He and I talked with the rest of our QA group, and decided that we’d all first assess risk in the product. Then, we’d focus our testing in the risky areas, rather than try to find all of the defects. We changed our approach to testing. Before, we’d assumed we had to develop automated tests, starting at the beginning of the component and going through to the end. Now we looked at the component’s architecture and design to decide where the areas of risk were. We asked the developers what parts they’d had trouble with, and what kinds of pre-QA testing they’d done. We spent a little more time investigating and planning, and that paid off in deciding where to test.
Here’s a short self-test. Check all that apply, and no cheating:
____ I think it’s my job to find all of the defects.
____ I think you can really only test at the end of the development project.
If you checked either of these statements, then it’s time to rethink your idea of what testing is.
You can’t find all of the defects. You didn’t create them; the developers created them.
And you can’t wait to test at the end of the project. There’s never enough time then, no matter what business you’re in. You have to test starting at the beginning. Indeed, Tim Lister says the best place to start testing a project is with the schedule. Is there a schedule, and does it make sense? If there’s no schedule, don’t bother testing anything–you already know the product will be awful. Stop working on thatproject now, and start working on the next one.
Reframe #3: They’re paying you to do the job they want done.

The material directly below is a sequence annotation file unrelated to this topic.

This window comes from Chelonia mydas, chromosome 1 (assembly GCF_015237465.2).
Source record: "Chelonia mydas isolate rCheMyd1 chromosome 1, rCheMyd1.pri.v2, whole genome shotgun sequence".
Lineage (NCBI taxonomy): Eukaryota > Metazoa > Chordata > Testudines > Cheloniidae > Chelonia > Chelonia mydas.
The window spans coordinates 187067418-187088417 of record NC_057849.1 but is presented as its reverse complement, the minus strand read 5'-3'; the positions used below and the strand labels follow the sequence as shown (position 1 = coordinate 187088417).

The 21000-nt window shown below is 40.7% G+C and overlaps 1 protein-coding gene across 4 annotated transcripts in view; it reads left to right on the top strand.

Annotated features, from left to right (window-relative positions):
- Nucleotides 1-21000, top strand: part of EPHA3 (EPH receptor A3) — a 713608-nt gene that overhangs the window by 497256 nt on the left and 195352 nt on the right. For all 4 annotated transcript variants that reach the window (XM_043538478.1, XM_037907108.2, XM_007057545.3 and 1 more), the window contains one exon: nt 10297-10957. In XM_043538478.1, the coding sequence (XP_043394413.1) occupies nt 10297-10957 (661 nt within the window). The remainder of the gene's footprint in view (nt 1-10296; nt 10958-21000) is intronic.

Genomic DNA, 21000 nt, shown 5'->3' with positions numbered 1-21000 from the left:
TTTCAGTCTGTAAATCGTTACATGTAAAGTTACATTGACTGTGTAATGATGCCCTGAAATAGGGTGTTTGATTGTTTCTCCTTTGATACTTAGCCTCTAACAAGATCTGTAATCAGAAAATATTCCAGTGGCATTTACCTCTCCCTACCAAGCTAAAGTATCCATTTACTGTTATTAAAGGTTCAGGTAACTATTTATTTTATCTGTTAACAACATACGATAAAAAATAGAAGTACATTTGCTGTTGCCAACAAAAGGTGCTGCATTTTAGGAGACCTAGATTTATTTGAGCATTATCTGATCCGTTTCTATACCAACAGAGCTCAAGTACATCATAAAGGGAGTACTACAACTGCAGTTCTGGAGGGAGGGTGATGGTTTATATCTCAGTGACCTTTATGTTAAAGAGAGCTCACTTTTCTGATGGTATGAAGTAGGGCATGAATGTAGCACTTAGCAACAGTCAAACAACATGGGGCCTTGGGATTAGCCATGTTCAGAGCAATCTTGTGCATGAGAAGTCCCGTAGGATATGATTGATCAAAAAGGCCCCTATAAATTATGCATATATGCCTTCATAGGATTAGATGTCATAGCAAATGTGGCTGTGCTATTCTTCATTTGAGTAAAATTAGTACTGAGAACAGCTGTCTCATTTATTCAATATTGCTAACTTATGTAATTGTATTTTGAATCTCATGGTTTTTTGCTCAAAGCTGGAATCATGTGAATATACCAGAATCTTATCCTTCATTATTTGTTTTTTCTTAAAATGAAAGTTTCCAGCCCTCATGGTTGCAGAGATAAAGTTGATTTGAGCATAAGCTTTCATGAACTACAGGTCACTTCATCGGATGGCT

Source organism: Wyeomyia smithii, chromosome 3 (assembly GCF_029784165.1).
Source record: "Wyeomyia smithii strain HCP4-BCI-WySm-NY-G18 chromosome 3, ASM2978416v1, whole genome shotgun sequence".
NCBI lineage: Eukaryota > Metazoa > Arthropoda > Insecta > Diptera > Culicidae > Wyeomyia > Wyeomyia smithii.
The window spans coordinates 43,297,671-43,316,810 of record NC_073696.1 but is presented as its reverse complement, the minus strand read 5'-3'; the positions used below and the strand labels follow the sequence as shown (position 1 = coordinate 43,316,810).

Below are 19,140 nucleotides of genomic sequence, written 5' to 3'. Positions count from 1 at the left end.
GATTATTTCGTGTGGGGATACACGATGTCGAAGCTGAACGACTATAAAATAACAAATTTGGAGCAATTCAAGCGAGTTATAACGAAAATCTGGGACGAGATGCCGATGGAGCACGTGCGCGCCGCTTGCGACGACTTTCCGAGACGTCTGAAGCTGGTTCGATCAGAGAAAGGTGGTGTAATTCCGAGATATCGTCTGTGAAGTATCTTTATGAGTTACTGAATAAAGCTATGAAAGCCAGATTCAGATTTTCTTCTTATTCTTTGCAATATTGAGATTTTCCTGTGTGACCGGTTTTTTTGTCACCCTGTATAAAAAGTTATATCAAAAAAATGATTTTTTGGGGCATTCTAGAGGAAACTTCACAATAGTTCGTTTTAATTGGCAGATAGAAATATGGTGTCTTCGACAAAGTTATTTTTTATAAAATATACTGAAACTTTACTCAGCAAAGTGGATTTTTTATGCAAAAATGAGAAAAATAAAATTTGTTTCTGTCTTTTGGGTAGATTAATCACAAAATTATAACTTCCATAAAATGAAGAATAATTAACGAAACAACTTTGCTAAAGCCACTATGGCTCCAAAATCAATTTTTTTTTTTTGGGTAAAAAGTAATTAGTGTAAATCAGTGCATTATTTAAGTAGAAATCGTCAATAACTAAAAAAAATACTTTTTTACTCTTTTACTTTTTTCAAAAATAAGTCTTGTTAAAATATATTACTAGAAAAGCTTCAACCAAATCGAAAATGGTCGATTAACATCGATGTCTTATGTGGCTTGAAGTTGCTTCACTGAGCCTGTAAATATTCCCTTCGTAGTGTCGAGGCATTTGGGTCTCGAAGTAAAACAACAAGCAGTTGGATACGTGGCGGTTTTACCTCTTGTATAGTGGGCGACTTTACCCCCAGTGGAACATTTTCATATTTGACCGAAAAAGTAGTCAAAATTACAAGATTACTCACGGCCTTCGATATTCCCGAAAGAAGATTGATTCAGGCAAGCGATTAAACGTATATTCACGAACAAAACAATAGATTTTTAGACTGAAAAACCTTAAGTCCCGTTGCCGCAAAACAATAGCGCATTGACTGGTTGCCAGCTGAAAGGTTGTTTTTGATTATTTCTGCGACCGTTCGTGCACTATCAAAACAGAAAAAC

Some of us don’t feel as if our work is really at a professional level because we know there’s more we could do. We can see many more opportunities to test the product, and to improve its quality. It’s when we don’t get to do those things that we may feel as if we haven’t done our best. But remember that Management pays you for what they find valuable about your work. If you want to do more, explain to them the value of doing more, and what it will take to get more done.
One of my colleagues, Steve, was concerned that he wasn’t performing at his highest level of capability. He had successfully completed his first testing pass, and now he had lots of ideas for how he wanted to further test the product. If he’d had more time to develop and run more tests, he knew he could have found more defects. Management decided that they were satisfied with Steve’s initial level of testing and weren’t ready to fund more. Steve reluctantly agreed, but decided to speak with his manager after the product’s release. At that meeting Steve explained the trade-off of more test development time and finding test results. Steve really was being a professional by recognizing the potential to do more, discussing the results with his manager, and accepting his manager’s judgement.
Stop Being a Victim
You have more capability to influence attitudes, behaviors, and actions in your organization than you know. If you feel like a second-class citizen, reframe the situation. Rethink your job and how you do it, and realize the importance of the contribution–finite, but powerful–you can make toward your organization’s product quality.
Like this article? See the other articles. Or, look at my workshops, so you can see how to use advice like this where you work.